You had a lot of good points, Stewart Macgregor-Dennis ’13, and you wrote them well in your op-ed this past Monday, advising Stanford students how they can “become more effective” (“Op-ed: Achieving New Year’s Resolutions,” Jan. 10) But I wish you’d stopped at the end of paragraph one, when you said, “Let’s talk.”
Because that’s the thing Stanford students do poorly, I think: talking. Not elevator-speech-marketing talking, or PWR-presentation-talking; we’re pretty good at those. No, I mean letting-someone-know-you’re-human talking.
Hey, Stanford students. You all are by now well-versed in how to be successful. You’ve got an idea of how to work systems and play games. But how good are you at being happy? How good are you at being not-lonely? You might have the courage to lead a start-up or to medicate Sudanese orphans, but do you have the courage to let someone else know that like everyone else, you’re less than perfect?
At lunch today a friend and I were talking about a mutual friend, someone who I thought had confidence oozing out of her ears and lots of friends because she always seems so cheerful and so accomplished. Certainly “effective.” Turns out she’s suffering from massive loneliness. She and I could start a club, along with the thousands of other Stanford students who feel like they don’t have a community, and who as long as they don’t think they have the strength to let others know how lonely they are, will never find a community.
You want to be successful? Vocally be yourself — all of yourself, the perfect and the imperfect.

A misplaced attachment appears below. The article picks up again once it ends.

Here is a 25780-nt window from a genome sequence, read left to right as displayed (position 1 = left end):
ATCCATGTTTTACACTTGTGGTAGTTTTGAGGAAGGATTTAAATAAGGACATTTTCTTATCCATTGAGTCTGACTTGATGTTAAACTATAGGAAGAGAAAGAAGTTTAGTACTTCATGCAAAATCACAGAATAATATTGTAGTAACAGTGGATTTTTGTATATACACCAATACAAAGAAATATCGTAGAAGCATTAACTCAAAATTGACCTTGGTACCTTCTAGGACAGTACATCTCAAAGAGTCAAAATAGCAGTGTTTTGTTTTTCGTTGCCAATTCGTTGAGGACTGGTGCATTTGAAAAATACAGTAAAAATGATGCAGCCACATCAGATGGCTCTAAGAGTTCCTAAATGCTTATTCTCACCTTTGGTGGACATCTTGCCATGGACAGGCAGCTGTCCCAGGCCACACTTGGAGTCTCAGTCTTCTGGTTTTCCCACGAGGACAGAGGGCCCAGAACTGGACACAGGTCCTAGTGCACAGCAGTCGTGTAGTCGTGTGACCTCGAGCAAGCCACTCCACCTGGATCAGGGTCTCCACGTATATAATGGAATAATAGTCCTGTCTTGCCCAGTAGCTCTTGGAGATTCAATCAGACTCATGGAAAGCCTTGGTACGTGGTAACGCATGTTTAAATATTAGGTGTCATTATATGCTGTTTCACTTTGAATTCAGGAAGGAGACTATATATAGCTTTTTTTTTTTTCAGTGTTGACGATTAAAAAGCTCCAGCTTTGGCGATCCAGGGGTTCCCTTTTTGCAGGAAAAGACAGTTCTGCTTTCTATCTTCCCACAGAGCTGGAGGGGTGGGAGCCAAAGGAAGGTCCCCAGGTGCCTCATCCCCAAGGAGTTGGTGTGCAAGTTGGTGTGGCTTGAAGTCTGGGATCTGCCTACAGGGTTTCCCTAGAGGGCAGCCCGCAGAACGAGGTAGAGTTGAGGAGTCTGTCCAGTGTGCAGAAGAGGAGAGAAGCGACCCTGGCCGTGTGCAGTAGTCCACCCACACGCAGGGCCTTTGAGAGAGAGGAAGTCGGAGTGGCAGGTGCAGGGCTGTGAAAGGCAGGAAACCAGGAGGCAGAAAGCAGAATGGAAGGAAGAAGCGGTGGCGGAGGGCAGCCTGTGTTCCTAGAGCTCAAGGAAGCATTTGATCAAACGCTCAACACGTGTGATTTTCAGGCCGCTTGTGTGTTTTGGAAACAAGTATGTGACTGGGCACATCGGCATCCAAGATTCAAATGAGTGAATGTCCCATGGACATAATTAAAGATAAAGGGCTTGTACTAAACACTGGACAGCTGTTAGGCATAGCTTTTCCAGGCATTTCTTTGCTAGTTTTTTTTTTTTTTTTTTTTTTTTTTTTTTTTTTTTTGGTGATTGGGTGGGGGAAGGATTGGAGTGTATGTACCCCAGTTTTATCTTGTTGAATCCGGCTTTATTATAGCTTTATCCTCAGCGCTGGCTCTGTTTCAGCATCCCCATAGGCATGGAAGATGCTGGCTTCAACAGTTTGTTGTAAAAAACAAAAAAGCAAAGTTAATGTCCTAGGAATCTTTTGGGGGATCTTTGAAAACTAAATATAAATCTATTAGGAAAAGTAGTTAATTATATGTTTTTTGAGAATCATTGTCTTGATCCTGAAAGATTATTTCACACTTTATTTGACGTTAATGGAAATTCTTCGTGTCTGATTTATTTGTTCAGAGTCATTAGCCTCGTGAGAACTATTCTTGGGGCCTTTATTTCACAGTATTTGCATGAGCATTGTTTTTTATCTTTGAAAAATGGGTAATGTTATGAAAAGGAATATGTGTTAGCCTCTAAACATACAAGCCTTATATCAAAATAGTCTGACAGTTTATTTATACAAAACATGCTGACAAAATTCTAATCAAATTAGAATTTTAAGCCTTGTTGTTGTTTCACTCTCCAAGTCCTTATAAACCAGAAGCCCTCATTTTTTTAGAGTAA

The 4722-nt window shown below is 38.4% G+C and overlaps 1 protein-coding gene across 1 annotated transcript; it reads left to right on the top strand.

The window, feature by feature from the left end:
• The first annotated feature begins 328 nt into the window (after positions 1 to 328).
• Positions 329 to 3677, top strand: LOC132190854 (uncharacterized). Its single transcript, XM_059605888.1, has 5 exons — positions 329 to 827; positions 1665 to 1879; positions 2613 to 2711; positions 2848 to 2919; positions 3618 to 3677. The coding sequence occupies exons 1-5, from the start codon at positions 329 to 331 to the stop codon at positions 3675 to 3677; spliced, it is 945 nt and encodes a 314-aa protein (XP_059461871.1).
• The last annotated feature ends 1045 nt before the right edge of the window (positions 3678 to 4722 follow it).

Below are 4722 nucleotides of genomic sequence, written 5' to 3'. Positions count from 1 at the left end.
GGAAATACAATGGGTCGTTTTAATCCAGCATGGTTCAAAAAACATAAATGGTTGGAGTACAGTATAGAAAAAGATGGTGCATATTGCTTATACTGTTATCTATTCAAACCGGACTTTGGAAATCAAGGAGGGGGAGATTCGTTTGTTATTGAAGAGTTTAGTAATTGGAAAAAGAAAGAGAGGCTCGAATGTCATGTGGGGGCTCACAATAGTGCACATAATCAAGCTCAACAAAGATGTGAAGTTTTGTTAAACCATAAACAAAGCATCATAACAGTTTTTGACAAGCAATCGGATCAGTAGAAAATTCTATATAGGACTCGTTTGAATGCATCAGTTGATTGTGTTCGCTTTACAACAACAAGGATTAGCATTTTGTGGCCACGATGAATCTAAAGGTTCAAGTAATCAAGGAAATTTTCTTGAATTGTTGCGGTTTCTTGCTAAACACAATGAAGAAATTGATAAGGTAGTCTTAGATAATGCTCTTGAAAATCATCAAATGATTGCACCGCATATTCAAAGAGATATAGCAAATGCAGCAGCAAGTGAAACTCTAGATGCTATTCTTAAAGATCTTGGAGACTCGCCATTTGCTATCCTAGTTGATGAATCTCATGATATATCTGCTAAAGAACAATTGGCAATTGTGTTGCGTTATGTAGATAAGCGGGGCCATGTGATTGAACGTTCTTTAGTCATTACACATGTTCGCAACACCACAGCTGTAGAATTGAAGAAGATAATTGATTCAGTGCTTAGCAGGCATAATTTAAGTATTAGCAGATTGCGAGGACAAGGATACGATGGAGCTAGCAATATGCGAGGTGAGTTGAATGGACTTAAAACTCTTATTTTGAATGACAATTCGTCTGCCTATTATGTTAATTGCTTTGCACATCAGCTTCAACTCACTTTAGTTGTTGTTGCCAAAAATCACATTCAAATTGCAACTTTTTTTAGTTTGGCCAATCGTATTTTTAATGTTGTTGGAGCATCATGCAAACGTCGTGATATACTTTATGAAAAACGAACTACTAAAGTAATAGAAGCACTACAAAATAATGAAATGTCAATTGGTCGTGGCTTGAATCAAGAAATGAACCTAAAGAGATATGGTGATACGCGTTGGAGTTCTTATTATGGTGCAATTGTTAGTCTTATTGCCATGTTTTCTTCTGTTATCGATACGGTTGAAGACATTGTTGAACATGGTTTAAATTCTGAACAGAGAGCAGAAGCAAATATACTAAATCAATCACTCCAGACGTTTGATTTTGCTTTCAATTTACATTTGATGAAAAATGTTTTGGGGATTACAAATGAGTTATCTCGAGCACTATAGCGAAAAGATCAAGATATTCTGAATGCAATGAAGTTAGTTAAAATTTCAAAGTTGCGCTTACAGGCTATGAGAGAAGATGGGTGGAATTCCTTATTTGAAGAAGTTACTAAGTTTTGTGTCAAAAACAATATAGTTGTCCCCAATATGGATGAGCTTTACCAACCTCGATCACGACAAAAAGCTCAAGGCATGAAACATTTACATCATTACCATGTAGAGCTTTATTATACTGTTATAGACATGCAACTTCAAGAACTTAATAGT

Example: last quarter, I spent half an hour writing a letter about how lonely, how frustrated I am at Stanford. I e-mailed it to eight lists. Within 72 hours, I had over 50 responses from staff, alumni and so many students saying, “Thank God, I thought I was the only one feeling that way. Thank you for being so brave.”
That word stuck out to me: brave. I was being called running my mouth about my feelings, by all the Stanford students tutoring inmates in San Jose or running their own companies. As a result of that bit of emotional honesty, I’ve met with so, so many amazing people and have been given so many leadership opportunities.
My conclusion: you want to market yourself to the world? Show the world that you trust it enough to let it see your whole self.
Oh, silly Stanford students. You think you can save the world when you can’t even save yourselves. You think you can save humanity when you can’t even be human. You want to be wholly accepted, but you won’t show your whole self.
What they told you in kindergarten is true: you’re great the way you are. Trust yourself enough to believe that you can be loved even with your imperfections. In the words of Sami Hartley, one of the leaders of Stanford’s Bridge, “Words are cheap, but they’re what we can afford. So let’s talk.”
Robin Thomas ‘12